• Look for community organization “meals”. The Lion’s Club and a number of other service clubs have booths at The Big E. Some of them serve full meals for a great price. It’s a good way for you and your family to eat a meal at the fair for a reasonable price.
  • Don’t drink alcohol at the fair. Beer and wine are crazy expensive. Pick up a six pack on the way home and enjoy a drink when resting your feet on the couch.
  • Set a budget. Since we’ve already purchased our tickets and our food coupons, we don’t need much money for the fair. Set a budget for ride tickets, spending money and food. Only bring that much cash with you and leave your credit cards at home or in the trunk of your car.
  • Look for coupons in the program. If the program is inexpensive, ask if you can see a copy and look at the coupons inside. If you think they will save you more that you would save on the program, it’s a good deal. Just make sure the coupons are for things you were going to purchase anyways.
I’m always looking for new tips on saving at the fair. I’m hoping we will go tomorrow. Meal plan will be up late tomorrow!

A lifesaver: Slime-Smart Tire Repair Kit

I woke up Saturday morning to a flat tire. It was really, really flat. I went to Target to get a can of Fix-A-Flat, because that’s what I’ve always used for flat tires. After walking the auto aisle three times, I was about to give up and go to another store. Then I saw Slime Smart Spare. The kit comes with a bottle of green tire sealant and a portable inflater which uses your car’s cigarette lighter for power. I got home and read the directions. The kit was easy to use and my tire is as good as new. The tire sealant is good for one tire, but you can buy additional bottles of sealant anywhere the product is sold. The kit was about $20 at my local Target.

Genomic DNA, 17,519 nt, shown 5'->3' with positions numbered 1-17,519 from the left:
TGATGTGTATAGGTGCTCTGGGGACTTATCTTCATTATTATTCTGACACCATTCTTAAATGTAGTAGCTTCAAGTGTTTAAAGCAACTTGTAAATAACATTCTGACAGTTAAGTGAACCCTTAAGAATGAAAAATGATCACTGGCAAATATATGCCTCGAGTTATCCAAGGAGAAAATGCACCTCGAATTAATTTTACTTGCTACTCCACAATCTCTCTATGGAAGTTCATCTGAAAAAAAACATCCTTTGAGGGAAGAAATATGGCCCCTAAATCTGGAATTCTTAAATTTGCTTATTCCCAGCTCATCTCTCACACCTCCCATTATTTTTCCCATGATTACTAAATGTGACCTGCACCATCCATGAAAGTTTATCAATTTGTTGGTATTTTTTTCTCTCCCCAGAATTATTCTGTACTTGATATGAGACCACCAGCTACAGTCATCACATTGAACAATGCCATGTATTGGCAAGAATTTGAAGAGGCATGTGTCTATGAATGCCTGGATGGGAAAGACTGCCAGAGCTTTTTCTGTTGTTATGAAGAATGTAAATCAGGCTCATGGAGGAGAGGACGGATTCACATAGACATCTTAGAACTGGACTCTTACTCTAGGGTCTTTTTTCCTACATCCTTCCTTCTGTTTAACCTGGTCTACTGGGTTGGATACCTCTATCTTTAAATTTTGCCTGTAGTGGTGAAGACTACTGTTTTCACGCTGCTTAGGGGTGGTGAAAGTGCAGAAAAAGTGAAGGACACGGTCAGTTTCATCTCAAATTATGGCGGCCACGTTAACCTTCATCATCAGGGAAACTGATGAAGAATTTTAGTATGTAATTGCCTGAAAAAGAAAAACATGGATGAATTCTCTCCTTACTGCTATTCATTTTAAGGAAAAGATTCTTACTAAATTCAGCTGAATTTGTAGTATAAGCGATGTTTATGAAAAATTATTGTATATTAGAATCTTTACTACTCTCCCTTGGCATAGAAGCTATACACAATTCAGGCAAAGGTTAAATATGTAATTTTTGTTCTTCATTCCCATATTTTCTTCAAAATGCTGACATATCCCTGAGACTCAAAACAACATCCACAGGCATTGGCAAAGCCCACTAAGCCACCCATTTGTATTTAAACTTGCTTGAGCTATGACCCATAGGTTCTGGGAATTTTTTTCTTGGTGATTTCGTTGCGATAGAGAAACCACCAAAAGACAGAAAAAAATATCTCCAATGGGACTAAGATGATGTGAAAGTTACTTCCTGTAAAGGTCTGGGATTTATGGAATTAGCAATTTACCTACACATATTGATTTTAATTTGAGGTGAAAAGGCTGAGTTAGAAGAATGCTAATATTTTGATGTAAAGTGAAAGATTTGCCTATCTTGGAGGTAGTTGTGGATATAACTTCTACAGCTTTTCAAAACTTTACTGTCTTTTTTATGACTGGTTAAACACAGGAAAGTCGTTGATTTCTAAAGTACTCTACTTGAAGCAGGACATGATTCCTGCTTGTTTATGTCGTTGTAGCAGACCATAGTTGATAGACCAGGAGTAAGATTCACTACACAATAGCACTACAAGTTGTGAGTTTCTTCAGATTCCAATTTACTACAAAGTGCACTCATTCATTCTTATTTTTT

As a woman, I always worry about getting stuck if my car breaks down. You either have to wait for a tow truck or try to put on your spare yourself. This product was quick and easy to use. I didn’t have to put on my spare or go to the gas station to fill my tire after using a can of the other product. You can also use the pump to regularly fill tires. It even comes with a tool to fill bike tires. The best part? The pump has a tire gauge built into it so you know exactly how much pressure is in your tire!

I’m so impressed with this product. Everyone should have this kit in their trunk. Faster and less expensive than calling for help and it’s got multiple uses! That’s my kind of product.

Could you eat for $4 a day?

Our regional food bank is working to raise awareness about hunger and low-income Americans by issuing the SNAP Challenge. The Supplemental Nutrition Assistance Program (SNAP) is the new name for the Food Stamp Program. The SNAP Challenge encourages folks to try to live on the average daily allowance provided by the program, which is $4 a day per person in the household.

Jeff and I have decided to give this a try for the month of October. Why wait? Well, there are some rules. One of those rules is that you can’t use any food you currently have in the house. Because of this, we have decided to try to eat as much of what we have over the month of September so there isn’t much in the house when we start the Challenge. This also gives us the opportunity to come up with our own house rules.